Plan B: Acquire existing LA City-owned land, like the recently closed fire station, and build a park there. The roadblock? City government decided to -sell these properties instead, citing the City’s financial woes as the priority over this underserved community’s park needs.
Plan C: Work cooperatively with a local middle school to open several acres of soccer fields, basketball courts, and baseball diamonds to the community after school hours and on the weekends. The roadblock? The school cited insurance and maintenance concerns and refused to play out any negotiation for a solution to the community’s needs.
Plan D: Re-build the one local pocket park in Palms to better serve community needs. The roadblock? Money – but compared to the millions required to buy a separate lot, this was relatively attainable.
Herein lies the true lesson learned through this process. When exploring Plans A, B, and C, the representatives of the Palms NC had only the righteous belief that more park space was needed, and looked for support from government to make it happen, from beginning to end. In fact, once Plan D was settled upon as seemingly the last resort, steps were taken in-house to move forward and develop a specific plan for the land.
Community events were organized to garner stakeholder input, a landscape architect was partnered with to design an appropriate blueprint, what little funds the Palms NC did have access to were earmarked, and even more community input was sought online and in-person over the course of almost two years. Having plowed forward this far, the hurdle would still be money – a significant percentage of the project. Yet once city departments and elected officials realized this project was shovel-ready, they were happy to assign funds, from various sources, to complete the project. It was the perseverance, the dedication, and the resilience of the Palms NC, over the course of almost 8 years, that gave the community’s needs a solution that government would/could take to the finish line.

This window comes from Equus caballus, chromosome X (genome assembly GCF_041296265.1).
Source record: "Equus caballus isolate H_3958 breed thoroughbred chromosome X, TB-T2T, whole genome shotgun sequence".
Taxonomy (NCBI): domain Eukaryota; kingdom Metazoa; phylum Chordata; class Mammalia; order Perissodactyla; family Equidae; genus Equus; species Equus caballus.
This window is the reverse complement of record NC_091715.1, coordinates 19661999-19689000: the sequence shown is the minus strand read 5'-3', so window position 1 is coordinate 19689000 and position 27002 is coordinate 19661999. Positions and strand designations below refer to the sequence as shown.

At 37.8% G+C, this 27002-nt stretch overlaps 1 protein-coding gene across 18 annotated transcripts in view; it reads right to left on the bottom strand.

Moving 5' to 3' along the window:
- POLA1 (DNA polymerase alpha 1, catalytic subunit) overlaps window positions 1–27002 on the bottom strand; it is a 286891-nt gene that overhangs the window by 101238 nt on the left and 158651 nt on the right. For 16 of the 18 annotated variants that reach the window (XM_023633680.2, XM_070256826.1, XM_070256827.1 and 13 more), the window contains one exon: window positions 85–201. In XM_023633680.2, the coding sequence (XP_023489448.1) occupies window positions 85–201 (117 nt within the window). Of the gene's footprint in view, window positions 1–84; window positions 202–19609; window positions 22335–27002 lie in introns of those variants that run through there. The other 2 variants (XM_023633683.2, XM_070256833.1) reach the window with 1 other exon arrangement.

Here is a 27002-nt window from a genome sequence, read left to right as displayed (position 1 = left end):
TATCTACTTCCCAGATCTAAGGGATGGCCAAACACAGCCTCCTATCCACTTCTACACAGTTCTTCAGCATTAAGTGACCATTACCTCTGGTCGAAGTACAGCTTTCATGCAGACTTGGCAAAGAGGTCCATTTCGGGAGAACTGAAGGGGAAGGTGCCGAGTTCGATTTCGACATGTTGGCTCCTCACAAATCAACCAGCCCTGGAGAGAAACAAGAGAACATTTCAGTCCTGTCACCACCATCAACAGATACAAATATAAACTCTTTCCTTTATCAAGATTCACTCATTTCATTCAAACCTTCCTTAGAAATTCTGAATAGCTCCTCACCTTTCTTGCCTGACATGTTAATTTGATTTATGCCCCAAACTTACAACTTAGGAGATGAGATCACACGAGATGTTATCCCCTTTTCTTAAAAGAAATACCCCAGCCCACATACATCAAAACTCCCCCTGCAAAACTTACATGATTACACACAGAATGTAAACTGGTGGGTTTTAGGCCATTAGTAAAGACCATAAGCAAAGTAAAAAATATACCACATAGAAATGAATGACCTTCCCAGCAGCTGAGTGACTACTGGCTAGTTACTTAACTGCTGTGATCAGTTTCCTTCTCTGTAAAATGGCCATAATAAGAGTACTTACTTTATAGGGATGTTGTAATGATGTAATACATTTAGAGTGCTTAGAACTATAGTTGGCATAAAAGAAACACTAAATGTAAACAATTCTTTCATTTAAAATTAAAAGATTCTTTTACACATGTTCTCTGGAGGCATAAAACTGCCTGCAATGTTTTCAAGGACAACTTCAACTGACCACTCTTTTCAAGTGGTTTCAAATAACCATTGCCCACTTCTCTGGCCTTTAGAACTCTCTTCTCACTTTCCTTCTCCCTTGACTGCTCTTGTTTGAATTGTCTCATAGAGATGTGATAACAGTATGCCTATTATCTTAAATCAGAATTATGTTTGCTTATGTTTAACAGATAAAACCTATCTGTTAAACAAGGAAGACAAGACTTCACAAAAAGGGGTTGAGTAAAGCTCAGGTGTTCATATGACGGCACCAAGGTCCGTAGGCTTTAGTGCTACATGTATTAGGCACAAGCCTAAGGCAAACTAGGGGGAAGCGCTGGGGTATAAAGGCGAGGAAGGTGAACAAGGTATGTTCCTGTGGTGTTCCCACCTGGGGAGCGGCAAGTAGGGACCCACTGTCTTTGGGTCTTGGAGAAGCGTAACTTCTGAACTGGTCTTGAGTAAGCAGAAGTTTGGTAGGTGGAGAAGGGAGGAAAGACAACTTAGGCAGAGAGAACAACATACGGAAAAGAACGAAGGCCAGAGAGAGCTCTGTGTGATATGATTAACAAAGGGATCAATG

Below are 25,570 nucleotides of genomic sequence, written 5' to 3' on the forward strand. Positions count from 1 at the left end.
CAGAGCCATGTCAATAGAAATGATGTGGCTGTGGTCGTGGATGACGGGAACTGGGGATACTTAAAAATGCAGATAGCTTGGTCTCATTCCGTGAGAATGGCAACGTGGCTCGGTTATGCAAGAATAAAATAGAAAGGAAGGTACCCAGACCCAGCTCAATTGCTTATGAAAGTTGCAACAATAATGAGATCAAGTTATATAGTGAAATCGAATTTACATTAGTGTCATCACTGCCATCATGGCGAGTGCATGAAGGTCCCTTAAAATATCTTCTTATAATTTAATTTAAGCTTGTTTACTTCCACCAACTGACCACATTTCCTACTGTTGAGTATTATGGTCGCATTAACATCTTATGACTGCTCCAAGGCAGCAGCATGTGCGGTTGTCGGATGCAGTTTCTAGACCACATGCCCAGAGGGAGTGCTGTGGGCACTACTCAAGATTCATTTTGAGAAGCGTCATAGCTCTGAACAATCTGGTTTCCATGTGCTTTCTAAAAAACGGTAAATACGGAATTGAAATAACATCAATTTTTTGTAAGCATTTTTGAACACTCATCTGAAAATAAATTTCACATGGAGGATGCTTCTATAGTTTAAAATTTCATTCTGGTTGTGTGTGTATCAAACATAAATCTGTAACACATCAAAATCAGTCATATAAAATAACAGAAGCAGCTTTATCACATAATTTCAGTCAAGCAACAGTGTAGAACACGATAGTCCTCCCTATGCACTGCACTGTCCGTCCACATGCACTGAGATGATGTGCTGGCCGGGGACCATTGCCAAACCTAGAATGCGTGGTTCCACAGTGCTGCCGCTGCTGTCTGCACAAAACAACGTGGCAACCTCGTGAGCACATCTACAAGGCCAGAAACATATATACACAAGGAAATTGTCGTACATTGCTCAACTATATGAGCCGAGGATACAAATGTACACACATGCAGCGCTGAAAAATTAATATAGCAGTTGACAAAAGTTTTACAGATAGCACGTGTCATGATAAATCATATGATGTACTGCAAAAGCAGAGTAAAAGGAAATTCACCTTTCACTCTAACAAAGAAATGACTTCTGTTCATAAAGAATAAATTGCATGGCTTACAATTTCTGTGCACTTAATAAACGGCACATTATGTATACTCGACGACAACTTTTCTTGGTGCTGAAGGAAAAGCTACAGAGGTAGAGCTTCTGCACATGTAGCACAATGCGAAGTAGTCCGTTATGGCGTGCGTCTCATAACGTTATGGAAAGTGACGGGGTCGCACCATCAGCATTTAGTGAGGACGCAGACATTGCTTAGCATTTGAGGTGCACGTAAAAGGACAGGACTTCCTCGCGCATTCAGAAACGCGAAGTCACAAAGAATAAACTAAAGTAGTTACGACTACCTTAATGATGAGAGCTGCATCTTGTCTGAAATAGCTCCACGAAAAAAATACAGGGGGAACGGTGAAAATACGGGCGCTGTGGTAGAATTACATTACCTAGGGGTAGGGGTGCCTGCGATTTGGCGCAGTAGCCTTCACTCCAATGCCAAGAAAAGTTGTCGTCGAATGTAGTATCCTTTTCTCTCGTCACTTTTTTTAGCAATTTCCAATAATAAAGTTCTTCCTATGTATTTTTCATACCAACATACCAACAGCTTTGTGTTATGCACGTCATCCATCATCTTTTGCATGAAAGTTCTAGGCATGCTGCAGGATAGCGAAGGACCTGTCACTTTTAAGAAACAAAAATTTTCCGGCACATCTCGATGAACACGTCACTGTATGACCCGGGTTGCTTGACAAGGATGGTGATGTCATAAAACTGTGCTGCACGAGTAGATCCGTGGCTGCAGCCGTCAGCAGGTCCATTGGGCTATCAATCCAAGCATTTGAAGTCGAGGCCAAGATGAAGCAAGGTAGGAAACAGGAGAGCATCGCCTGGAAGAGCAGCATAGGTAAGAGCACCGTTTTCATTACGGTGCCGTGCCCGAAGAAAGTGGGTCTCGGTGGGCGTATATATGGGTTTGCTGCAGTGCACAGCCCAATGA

Playing Monday-morning quarterback…
Hindsight being 20/20….
Well, you get the idea. Isn’t that grassroots effort the way it was supposed to work all along?
Further reading: What’s Resilience anyway?________________________________________________________________________
Neal Anderberg works with organizations, coordinating outreach efforts, strategizing partnerships, evaluating brand effectiveness, and advising on management and fundraising efficiency. He enjoys sharing knowledge and insight, but thrives on collaboration, and is passionate about helping others use their passion to make an impact. Check him out on LinkedIn.